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They did WHAT? Pu-238 pacemaker.

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A quote from Wikipedia:

"RTG technology was first developed by Los Alamos National Laboratory during the 1960s and 1970s to provide radioisotope thermoelectric generator power for cardiac pacemakers. Of the 250 plutonium-powered pacemakers Medtronic manufactured, twenty-two were still in service more than twenty-five years later, a feat that no battery-powered pacemaker could achieve."

I looked on the Los Alamos NL website's radiation calculator and it said it only caused like an extra 0.001 Sv/year of radiation dose!

I never realized RTGs were available to the public?

Also, I never realized Pu-238 was available to the public?

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I looked on the Los Alamos NL website's radiation calculator and it said it only caused like an extra 0.001 Sv/year of radiation dose!

Not surprising; it was in a metal casing. Isn't that an alpha emitter eg extremely non penetrating?

Plutonium is not the ultra death stuff many people think. It's really nasty inhaled but that's about it (toxicity by other routes isn't that high although eating it is still a very bad idea); there are plenty of purely chemical substances that are far, far more dangerous (at least for a sub-critical mass of plutonium) because lethal exposures happen much more easily (e.g. dimethylmercury slipping through gloves and skin like happened to Dr. Karen Wetterhahn).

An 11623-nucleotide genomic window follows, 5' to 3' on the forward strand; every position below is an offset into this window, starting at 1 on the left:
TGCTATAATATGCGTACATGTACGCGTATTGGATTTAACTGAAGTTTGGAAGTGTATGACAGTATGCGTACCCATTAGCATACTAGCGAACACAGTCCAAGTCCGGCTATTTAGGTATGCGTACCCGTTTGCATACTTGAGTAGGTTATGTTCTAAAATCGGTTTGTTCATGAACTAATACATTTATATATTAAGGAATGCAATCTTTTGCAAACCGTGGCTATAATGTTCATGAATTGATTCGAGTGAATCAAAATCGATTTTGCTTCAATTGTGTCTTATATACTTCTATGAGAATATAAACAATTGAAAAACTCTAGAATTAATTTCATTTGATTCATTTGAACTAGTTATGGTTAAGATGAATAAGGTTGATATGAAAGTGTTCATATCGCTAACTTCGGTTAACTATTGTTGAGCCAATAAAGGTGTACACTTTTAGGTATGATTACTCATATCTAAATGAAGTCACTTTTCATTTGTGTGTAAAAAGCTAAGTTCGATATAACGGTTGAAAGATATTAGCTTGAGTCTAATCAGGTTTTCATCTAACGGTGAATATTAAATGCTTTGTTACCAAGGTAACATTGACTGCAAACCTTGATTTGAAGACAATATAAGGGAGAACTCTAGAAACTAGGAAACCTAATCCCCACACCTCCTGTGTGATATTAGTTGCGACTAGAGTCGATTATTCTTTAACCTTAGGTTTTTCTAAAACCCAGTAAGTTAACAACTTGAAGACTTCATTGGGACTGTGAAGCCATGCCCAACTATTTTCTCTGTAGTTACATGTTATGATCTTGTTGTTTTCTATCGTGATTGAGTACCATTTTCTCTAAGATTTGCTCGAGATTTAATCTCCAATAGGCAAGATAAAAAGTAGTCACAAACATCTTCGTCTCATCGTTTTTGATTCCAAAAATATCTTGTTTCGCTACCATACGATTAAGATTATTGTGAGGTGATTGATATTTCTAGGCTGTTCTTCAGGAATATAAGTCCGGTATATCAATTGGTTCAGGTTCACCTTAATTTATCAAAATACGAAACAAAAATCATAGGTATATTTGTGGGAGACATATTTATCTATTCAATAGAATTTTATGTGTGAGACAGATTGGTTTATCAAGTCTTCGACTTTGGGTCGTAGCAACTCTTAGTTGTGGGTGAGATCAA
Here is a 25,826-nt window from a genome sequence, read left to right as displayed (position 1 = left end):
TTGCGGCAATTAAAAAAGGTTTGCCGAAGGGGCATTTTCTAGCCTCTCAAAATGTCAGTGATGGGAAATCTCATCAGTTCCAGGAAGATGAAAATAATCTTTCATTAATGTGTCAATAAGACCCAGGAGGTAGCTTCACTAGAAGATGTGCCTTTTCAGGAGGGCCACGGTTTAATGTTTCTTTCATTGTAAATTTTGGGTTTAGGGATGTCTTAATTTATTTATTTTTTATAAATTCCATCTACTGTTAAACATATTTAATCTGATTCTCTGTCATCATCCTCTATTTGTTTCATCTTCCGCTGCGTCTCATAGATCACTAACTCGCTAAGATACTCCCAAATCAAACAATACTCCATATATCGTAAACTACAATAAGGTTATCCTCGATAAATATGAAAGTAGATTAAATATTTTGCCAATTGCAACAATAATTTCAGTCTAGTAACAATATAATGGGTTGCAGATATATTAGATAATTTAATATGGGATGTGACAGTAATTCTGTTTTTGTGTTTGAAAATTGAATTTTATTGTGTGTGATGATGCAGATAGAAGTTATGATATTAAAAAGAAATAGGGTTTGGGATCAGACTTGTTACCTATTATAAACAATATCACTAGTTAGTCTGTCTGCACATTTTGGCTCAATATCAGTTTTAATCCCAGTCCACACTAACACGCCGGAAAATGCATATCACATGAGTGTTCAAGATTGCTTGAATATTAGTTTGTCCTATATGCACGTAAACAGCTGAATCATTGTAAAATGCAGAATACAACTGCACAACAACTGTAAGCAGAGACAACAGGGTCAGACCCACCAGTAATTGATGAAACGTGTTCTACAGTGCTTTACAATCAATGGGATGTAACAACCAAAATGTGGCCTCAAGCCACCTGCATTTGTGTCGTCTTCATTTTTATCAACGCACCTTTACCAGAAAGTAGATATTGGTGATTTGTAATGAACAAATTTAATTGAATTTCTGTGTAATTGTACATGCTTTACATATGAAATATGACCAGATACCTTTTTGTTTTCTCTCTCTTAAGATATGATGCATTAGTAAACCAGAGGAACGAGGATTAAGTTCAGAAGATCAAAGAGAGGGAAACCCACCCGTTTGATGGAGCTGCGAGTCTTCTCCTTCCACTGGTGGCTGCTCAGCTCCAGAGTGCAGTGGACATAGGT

(And heck, the lethal dose of botulinum toxin is far smaller than plutonium - smallest of any known substance in fact - and it's used for cosmetic purposes...)

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It also was only ever a small amount that would have been difficult to use for weapons purposes, and would probably draw a lot of attention if someone were trying to get at any significant amount through this way.

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Yeah, not really all that surprising, let alone dangerous. Alpha-emitters are extremely dangerous when ingested or in very large quantities, but otherwise they atmre harmless, especial if they have a casing like they would in a pacemaker. As for whether it would be risky in that it could be accumulated, that isn't an issue either, as Plutonium 238 is non-fissile.

Edited by TheGatesofLogic

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I wonder if they had any procedures to reclaim the batteries after the patients died or they just let them bury the batteries with the bodies?

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Tommygun: I am pretty sure that it all gets back to Los Alamos, but I am unsure how it gets there quite.

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Well, having nuclear battery in a pacemaker is the nearest we can get to being full on terminator.

But I think these are already phased out.